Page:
As for the aroma? SUPER DUPER fruity! The smell of the tea while it was steeping was absolutely intoxicating. So pleasantly rich, like cherries and cranberries. 4-7 minutes is the recommended time for steeping, and I went for the maximum amount of time, since herbal/fruit infusions do not burn or get bitter. I ended up with a deep, deep red colour (imagine a glass of red wine), due to the hibiscus. The hibiscus is almost undeniable in the first sip, because of the tartness that hit me in the face right away. Once you get past that, the rest of the flavours begin to come through. Honestly, it bares great resemblance to “red” Kool-Aid, fruit punch even. Believe it or not, this is my first time (ever) having this tea prepared hot, but I can 10000000000000% confirm that it is better enjoyed iced, because at the end of the day, who really likes hot juice? Not me! And you know what else? With its nice, refreshing taste, Me To We is something you can feel extra good about buying, because with every purchase of 50g that is made, a developing community in Kenya receives two whole weeks of clean water. What an awesome way to make a difference in the world!
Fall in love…
(Peppermint leaves from Oregon and Washington State.)
You really can’t go wrong with a piping hot cup of plain ol’ mint tea. It is without a doubt, a timely classic that very rarely disappoint. It is native to Europe and the Middle East, but has long since taken the globe by storm. Not only does it help to enhance dreams and stimulate creativity, it aids in digestion, relieves headaches, and calms one’s nerves. But let’s be real, the list of benefits could go on forever! You may or may not already know, but peppermint is actually a hybrid of “watermint” and (its equally as popular counterpart) spearmint. DAVIDsTea’s Peppermint Amour is an organic mix of mint leaves from Oregon and Washington State. It is also both straightforward and super low maintenance. What you see, is exactly what you get. Its loose leaf has a minced appearance to it, and a lot of green going on. The dry leaf on the other hand smells fresh, and of course, super minty. The aroma alone is super relaxing. It’s very reminiscent of gum and/or toothpaste.
It does not take very long at all for this tisane to brew. A minute tops. That way, you have the option to re-steep it as many additional times as you’d like. But feel free to exceed that for a stronger cuppa. With greater steep times, Peppermint Amour takes on a bolder intensity. The same can be said of the liquor once steeped. The colour of green that exudes from this herbal blend really deepens as time passes. It has a really smooth mouth feel overall, that is very easy going down. Peppermint Amour is a simple tea, but there’s still so much to be said about it. It has a really full-bodied flavour profile with a cooling, minty aftertaste. Sugar isn’t really necessary whatsoever, there’s already a natural sweetness present here. The flavour is especially refreshing when prepared iced. Although I personally prefer Spearmint, both teas are delicious and of great value. Because a tea like Peppermint Amour is made up of basically one ingredient, that also happens to be incredibly light; it means that you end up getting a lot of bang for your buck, which is never a bad thing.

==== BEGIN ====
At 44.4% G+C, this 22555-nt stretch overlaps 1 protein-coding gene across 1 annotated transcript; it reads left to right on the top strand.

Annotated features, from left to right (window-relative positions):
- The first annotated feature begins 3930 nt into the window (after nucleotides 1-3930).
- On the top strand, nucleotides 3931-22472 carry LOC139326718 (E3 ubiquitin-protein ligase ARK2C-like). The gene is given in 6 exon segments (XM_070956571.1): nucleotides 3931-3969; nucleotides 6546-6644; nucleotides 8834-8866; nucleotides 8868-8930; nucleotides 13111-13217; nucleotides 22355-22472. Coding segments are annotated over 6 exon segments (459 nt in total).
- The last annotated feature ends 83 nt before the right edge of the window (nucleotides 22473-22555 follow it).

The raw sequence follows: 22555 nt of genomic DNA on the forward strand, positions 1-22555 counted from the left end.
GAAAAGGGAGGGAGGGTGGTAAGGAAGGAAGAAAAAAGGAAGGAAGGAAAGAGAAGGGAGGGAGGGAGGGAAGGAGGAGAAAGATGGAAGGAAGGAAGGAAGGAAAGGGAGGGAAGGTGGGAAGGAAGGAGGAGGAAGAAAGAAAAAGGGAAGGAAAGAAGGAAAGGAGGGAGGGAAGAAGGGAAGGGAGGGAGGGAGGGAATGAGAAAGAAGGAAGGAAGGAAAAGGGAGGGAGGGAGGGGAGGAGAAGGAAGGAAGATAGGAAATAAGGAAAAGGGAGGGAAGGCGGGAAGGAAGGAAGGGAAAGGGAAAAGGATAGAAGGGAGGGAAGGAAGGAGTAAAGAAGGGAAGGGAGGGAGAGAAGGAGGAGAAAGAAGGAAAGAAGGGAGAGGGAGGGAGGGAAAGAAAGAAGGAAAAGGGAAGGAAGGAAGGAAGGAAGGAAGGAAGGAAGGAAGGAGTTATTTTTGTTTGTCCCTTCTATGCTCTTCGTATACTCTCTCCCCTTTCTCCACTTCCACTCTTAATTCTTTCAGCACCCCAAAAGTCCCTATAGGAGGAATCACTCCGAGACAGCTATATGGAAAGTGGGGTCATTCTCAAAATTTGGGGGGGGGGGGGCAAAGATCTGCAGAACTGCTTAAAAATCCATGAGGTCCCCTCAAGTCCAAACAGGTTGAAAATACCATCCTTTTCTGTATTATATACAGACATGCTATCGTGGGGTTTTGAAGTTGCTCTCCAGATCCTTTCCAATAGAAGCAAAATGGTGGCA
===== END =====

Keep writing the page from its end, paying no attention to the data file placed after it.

Cream of the crop…
(Green rooibos, cane sugar, white chocolate chips, pink sugar mix, blackberries, raspberries, gomphrena petals, hibiscus, strawberry leaves, natural and artificial raspberry, blackberry, and vanilla cream flavouring.)
Flaky crust… rich, creamy filling… with juicy raspberries delicately dotting the top. Does it really get any better than (a slice of) Raspberry Cream Pie? I don’t just mean the dessert, but the equally as decadent tea blend. Raspberry Cream Pie, a smash hit from last year’s spring collection made its mighty return today as tea of the month for February, to the delight of many, including yours truly. The loose leaf is honestly a pink lover’s dream! You can spot the various white chocolate chips, the rooibos base, both the raspberries and blackberries, hibiscus, and then everything is covered in sugar crystals. It’s kind of hard to describe how RCP smells, but the word ‘heavenly’ is most definitely applicable.
I really appreciate that green rooibos was used here instead of red. I don’t see myself enjoying this tea nearly as much, if the roles had been reversed, because this is actually one of the few rooibos based teas I like, for this exact reason. Unfortunately, there’s a film at the top from the oils in the white chocolate, but the chocolate is what really makes Raspberry Cream Pie taste so rich and creamy. It balances well with the fruity notes, and it is also what contributes to the cloudy appearance of this dessert tea. Additional sugar is not at all necessary. This blend is already plenty sweet. But not even the sugar can hide the fact that there’s still a bit of a tartness going on here. It still throws me off that hibiscus is a component of Raspberry Cream Pie, because all it really does is prevent you from making a successful latte (aka the best way to enjoy this tea!), and it’s bad enough that the pie aspect of this tea is completely MIA…